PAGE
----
• What personal finance looks like in an ideal world and practical steps to get there. We’ll discuss ways to bravely confront the oftentimes-uncomfortable dichotomy of variable spending and challenging our behaviors.

  • How we can navigate a crisis -- today’s current Recession and global COVID-19 pandemic -- when we’re already in the middle of it. We’ll learn more about emergency funds and sustainable, environmentally-conscious budgeting practices.

  • The reality of big financial institutions investing in fossil fuel emissions and the solutions that can work as alternatives to policy change, which can oftentimes take too long before it’s much too late.

  1. “It won’t get better unless you confront it.” Joelle Sostheim We begin this episode asking Joelle, “In a perfect world, how does someone’s personal finance change from start to finish?” Joelle gives us her answer in two parts: i) your current self and ii) your future self. Asking ourselves what we want in the future works as a motivator to challenge our current behaviors and modify accordingly in order to push our goals forward.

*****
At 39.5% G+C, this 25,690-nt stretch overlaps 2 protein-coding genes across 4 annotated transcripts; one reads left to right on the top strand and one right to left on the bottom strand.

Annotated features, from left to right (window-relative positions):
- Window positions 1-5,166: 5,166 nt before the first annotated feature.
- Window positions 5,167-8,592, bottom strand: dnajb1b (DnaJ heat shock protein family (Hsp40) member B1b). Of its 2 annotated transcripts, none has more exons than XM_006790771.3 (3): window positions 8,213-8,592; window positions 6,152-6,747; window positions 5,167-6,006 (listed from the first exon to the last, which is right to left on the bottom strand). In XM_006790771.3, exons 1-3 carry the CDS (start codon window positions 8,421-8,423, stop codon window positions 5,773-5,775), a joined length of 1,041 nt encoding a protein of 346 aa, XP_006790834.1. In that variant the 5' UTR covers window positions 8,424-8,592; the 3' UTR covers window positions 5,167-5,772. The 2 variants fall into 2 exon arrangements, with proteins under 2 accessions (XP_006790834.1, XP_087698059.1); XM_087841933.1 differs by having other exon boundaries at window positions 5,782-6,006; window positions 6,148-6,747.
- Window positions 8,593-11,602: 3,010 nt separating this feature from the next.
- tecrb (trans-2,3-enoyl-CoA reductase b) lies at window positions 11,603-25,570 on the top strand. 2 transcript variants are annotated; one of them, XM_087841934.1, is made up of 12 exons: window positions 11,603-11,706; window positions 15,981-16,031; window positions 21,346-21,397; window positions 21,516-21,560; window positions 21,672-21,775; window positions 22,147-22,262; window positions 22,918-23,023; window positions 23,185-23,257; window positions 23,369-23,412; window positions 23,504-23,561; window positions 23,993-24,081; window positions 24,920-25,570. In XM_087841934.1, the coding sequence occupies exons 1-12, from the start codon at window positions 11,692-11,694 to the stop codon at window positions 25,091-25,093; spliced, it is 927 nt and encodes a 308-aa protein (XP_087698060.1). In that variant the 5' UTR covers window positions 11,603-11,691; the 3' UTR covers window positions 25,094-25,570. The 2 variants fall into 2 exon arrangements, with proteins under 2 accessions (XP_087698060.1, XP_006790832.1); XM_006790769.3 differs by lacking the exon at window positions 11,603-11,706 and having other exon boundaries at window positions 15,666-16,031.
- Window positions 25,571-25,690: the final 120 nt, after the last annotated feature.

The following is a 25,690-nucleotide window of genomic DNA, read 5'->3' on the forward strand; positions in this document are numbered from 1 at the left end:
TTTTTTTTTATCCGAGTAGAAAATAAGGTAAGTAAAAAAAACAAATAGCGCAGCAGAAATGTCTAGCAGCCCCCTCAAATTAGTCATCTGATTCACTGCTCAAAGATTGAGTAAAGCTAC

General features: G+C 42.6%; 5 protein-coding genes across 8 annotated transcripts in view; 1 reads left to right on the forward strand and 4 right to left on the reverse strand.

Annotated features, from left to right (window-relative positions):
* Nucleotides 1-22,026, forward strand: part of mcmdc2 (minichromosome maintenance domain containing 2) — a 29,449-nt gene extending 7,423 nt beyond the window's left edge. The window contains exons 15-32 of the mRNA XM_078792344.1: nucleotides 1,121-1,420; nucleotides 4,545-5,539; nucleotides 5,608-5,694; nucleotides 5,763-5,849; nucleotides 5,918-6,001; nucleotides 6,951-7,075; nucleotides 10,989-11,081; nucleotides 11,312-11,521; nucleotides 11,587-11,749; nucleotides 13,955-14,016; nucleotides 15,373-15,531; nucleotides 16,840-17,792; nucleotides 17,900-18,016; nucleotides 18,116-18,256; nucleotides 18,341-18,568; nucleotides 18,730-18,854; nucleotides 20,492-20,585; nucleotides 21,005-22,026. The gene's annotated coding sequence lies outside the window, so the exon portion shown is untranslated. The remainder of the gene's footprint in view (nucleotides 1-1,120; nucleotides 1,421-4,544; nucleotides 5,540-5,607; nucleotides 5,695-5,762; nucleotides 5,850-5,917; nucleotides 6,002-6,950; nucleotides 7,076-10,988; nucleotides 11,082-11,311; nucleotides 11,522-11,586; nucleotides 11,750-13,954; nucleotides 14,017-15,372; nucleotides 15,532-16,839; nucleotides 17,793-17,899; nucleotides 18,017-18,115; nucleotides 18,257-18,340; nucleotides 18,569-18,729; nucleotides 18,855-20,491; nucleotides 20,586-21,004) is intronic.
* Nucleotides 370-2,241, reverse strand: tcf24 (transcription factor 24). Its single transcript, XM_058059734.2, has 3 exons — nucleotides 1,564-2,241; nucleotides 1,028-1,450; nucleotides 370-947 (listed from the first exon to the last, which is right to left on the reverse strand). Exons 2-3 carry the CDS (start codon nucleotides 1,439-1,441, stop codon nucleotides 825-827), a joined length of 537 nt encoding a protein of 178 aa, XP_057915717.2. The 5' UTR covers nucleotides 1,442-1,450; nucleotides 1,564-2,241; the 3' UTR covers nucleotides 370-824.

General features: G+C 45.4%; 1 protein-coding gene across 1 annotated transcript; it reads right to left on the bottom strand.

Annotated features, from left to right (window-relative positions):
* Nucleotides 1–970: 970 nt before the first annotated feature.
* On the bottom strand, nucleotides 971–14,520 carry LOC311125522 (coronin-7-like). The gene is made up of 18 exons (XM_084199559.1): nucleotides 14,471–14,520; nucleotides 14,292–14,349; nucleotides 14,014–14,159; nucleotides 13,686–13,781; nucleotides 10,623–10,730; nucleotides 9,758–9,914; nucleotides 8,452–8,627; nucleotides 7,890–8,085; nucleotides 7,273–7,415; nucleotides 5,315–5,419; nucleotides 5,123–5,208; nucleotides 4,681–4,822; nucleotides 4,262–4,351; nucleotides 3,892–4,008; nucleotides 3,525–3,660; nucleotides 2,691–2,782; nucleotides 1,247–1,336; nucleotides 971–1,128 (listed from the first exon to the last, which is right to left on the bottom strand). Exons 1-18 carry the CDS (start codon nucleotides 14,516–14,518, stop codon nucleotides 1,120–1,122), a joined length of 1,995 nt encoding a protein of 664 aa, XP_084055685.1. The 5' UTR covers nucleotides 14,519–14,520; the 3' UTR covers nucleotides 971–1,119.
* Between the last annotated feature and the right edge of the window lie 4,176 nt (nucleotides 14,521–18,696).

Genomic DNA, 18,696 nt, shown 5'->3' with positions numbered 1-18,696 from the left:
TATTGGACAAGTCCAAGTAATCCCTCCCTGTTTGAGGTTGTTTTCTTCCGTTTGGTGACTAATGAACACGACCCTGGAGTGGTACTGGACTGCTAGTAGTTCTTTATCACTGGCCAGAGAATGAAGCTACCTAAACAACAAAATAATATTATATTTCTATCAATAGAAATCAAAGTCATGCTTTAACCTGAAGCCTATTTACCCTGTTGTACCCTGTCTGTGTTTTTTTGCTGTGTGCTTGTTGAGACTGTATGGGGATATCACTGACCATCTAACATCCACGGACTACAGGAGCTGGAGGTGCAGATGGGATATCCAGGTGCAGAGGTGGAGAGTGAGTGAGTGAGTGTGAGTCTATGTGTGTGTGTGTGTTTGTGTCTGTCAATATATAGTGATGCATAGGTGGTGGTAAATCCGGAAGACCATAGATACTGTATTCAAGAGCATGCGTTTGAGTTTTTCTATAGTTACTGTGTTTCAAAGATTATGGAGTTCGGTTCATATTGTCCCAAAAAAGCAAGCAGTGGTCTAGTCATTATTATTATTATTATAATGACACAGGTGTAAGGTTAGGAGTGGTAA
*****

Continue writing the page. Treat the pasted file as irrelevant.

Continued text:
2. “Given the circumstances of Coronavirus, I would highly recommend putting down your expenses so you can save an emergency fund… made up of 3 months, up to 6 months, of monthly expenses -- what you spend every month. A good place to start is next month’s rent.” Joelle Sostheim

We haven’t been in a Recession + global pandemic in modern history… how many of us had the means to prepare? The answer -- hardly any -- brings us to problem-solving. Joelle talks us through how to mitigate today’s crisis for the common person and average listener in order to come out of this pandemic with the tools to save and, eventually-speaking, grow wealth in the future.

3.“If you cut out the labor it took to make that… small unit item and you, instead, budgeted out your time… time is just as important as budgeting your money.” Kristy Drutman